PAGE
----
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Doing Paleography

Paleography. The core of any manuscript course. The source of angst in any manuscript course. I have clear and painful memories of going home with tired eyes and a splitting headache after muddling through Roman cursives or Visigoth minuscule in my grad paleography class. It makes sense to train graduate students in medieval studies to decipher Luxeuil minuscule, even when their specialty is in late France; understanding how scripts evolved and how they were formed at different periods provides crucial context for later developments (and it makes you appreciate Carolingian minuscule!)

But what about undergraduates — especially those who aren’t medievalists in training? Do they need to be able to differentiate Gothic from Protogothic at a glance, or read insular cursive minuscule? I take a very pragmatic, Conservation of Time and Energy approach to the question in my classes: what hands am I going to ask them to transcribe later in the semester? Let’s focus on those. We’ll spend a little time talking about why Charles is so Great (from a paleographic perspective) and what the humanists thought they were doing when they created their book scripts, but we’ll channel our energies productively: into Gothic textualis in its different forms, and into related vernacular scripts we may encounter. I need my students able to transcribe textualis accurately by the end of the semester – so Corbie AB has got to go. I think we’ll survive.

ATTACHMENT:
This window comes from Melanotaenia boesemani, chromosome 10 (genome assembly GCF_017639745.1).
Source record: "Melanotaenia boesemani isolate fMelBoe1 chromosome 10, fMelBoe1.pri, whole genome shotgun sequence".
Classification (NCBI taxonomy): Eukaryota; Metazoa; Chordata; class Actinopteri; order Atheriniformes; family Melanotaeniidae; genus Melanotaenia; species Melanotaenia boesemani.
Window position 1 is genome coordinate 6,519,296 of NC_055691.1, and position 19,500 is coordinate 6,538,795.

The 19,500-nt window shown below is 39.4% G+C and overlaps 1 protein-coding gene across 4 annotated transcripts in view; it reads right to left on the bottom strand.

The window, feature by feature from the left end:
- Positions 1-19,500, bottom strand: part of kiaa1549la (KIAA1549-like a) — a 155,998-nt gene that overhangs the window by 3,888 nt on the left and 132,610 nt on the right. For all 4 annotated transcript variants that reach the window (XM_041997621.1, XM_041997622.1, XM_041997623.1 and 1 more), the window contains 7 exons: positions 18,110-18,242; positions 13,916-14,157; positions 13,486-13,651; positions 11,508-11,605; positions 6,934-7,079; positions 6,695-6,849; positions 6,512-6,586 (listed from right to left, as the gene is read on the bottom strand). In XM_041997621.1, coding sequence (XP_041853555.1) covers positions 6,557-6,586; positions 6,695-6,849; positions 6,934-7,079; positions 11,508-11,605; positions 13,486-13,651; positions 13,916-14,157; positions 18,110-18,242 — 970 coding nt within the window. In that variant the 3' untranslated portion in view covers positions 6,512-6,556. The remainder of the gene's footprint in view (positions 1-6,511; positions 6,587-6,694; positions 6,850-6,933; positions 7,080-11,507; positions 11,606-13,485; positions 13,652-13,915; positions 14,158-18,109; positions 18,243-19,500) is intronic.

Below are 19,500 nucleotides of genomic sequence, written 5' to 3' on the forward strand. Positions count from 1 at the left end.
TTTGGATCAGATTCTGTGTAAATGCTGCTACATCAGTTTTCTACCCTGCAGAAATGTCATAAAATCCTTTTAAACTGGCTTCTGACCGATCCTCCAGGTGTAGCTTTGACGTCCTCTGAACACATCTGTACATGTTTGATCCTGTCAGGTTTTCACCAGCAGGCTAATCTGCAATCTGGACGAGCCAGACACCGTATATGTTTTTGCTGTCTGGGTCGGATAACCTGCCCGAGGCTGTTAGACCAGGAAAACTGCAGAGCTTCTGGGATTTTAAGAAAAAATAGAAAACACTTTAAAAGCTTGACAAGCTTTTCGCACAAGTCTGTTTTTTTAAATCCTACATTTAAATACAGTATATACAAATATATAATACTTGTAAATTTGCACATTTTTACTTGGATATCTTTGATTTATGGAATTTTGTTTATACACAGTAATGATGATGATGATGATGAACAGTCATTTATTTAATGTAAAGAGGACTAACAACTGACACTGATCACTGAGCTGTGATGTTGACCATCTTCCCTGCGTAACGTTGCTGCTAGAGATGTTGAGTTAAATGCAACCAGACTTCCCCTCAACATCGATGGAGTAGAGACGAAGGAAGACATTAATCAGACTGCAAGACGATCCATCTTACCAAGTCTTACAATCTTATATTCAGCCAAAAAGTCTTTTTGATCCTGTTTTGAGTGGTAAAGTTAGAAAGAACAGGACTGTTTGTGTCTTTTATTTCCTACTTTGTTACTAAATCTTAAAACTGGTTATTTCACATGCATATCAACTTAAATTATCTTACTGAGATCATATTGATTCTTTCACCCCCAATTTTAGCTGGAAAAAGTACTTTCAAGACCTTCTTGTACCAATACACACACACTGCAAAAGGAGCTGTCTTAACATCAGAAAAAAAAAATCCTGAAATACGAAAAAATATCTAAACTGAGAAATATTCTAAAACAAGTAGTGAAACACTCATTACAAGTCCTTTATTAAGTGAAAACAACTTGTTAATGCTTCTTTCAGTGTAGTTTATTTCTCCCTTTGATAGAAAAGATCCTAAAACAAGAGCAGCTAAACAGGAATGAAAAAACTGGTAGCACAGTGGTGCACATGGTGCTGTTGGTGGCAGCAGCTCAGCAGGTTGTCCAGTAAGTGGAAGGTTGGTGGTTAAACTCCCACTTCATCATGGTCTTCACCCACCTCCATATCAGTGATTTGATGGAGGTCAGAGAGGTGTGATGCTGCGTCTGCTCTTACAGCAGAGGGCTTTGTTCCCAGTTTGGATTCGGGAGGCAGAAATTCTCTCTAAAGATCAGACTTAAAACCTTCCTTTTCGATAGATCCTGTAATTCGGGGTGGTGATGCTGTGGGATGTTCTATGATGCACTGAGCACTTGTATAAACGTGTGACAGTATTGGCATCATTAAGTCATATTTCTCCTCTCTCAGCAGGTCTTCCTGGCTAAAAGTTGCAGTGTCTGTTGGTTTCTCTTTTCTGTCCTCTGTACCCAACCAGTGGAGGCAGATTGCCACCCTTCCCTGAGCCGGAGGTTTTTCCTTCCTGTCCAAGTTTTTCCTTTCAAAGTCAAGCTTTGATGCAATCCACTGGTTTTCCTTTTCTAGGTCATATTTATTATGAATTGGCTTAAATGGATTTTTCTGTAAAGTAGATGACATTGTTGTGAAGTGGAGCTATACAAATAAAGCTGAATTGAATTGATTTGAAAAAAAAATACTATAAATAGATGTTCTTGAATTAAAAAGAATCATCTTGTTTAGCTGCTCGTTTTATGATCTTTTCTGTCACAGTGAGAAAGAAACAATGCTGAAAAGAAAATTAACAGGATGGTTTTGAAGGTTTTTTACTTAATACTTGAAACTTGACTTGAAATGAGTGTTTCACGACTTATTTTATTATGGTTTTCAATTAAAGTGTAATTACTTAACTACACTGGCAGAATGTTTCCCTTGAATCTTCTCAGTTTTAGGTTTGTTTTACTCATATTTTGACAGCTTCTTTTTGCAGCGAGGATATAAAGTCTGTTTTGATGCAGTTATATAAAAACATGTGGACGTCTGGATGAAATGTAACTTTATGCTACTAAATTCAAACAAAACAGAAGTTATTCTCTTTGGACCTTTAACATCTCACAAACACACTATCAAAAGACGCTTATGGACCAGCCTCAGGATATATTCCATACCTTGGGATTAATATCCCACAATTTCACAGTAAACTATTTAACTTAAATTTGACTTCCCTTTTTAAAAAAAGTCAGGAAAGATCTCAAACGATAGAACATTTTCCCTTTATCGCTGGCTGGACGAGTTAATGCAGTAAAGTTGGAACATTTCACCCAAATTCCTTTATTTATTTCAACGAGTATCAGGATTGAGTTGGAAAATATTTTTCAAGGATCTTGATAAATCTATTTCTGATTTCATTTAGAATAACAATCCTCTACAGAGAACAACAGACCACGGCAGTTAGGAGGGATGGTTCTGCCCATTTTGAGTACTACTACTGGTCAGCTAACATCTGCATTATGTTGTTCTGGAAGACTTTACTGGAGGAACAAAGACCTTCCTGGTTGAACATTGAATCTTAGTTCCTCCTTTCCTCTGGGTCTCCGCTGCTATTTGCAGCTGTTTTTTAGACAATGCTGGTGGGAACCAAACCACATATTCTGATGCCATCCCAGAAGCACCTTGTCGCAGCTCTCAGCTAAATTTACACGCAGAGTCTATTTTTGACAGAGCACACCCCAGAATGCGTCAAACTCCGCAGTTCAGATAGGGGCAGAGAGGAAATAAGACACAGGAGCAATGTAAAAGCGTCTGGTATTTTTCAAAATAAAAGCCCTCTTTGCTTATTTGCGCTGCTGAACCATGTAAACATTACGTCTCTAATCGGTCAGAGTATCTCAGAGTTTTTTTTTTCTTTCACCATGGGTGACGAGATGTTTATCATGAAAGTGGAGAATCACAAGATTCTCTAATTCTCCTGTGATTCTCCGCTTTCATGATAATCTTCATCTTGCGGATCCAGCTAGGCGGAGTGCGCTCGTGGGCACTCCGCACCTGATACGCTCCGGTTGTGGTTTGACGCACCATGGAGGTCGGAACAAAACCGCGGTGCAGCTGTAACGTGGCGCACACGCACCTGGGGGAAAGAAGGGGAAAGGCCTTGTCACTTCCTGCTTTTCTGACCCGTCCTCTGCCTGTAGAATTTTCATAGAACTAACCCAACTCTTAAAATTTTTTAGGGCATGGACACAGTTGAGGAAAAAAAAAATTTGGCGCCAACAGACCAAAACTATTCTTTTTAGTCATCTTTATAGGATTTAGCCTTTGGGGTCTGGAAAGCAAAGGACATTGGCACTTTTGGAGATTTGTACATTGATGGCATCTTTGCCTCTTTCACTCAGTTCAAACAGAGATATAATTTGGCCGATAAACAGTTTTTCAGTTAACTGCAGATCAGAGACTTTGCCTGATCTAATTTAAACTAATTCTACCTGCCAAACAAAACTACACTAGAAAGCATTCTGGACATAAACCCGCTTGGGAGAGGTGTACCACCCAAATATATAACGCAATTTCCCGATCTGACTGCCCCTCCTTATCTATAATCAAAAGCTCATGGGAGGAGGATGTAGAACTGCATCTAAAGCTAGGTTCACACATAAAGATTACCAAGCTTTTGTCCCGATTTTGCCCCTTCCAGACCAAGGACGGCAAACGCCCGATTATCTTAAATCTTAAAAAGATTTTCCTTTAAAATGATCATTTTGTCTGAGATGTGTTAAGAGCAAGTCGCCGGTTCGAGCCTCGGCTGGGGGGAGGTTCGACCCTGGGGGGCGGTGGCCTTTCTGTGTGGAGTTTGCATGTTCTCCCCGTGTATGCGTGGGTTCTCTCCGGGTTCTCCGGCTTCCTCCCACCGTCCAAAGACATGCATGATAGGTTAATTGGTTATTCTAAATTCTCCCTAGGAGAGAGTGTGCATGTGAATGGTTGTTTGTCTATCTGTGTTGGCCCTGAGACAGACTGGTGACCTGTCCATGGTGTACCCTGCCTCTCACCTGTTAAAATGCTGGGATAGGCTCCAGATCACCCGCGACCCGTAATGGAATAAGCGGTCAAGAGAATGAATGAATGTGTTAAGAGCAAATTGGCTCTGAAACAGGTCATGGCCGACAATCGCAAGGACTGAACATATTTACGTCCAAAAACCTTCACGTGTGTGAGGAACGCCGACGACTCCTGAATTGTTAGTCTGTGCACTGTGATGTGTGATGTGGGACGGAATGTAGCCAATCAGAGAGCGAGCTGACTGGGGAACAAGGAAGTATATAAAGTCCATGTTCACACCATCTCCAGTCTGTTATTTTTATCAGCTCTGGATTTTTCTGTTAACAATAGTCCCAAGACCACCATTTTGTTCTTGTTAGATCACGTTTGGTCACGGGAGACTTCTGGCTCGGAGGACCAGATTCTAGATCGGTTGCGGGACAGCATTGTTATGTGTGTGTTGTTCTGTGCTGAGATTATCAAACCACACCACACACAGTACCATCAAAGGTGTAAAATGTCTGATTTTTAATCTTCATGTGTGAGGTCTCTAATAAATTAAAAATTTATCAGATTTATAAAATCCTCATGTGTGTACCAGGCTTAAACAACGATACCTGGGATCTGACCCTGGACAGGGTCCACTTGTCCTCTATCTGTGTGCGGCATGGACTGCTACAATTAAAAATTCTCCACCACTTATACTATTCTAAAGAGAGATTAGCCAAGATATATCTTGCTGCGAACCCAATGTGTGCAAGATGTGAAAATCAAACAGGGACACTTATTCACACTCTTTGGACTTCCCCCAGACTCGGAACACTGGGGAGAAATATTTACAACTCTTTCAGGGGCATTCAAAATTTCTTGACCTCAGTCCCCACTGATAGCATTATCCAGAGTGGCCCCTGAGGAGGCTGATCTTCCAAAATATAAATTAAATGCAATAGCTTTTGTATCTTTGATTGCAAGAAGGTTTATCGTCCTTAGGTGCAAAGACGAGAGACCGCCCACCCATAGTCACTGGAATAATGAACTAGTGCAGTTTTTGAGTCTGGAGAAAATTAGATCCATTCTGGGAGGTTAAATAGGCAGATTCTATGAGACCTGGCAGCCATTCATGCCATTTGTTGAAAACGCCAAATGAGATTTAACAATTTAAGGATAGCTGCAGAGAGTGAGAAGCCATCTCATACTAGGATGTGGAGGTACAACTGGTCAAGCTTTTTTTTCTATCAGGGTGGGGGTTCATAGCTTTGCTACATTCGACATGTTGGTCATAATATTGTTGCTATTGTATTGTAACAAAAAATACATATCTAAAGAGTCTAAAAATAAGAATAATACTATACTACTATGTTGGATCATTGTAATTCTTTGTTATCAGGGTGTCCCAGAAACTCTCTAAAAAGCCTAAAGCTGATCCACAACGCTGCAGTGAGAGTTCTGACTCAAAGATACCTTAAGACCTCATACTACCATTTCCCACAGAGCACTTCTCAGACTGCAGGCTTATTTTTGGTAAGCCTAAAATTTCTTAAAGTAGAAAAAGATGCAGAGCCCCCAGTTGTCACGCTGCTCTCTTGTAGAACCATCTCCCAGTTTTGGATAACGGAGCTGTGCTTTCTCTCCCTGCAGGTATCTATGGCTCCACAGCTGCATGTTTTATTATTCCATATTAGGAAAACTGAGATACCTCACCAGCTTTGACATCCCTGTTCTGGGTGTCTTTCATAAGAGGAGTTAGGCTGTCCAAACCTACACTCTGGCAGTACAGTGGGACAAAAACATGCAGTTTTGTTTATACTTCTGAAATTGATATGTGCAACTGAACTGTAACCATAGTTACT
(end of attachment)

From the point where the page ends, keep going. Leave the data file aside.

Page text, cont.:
(Really, this blog post is just an occasion to show the “Choreography” dance sequence from White Christmas. I would totally give extra credit to any student who could rewrite and perform this piece for paleography.)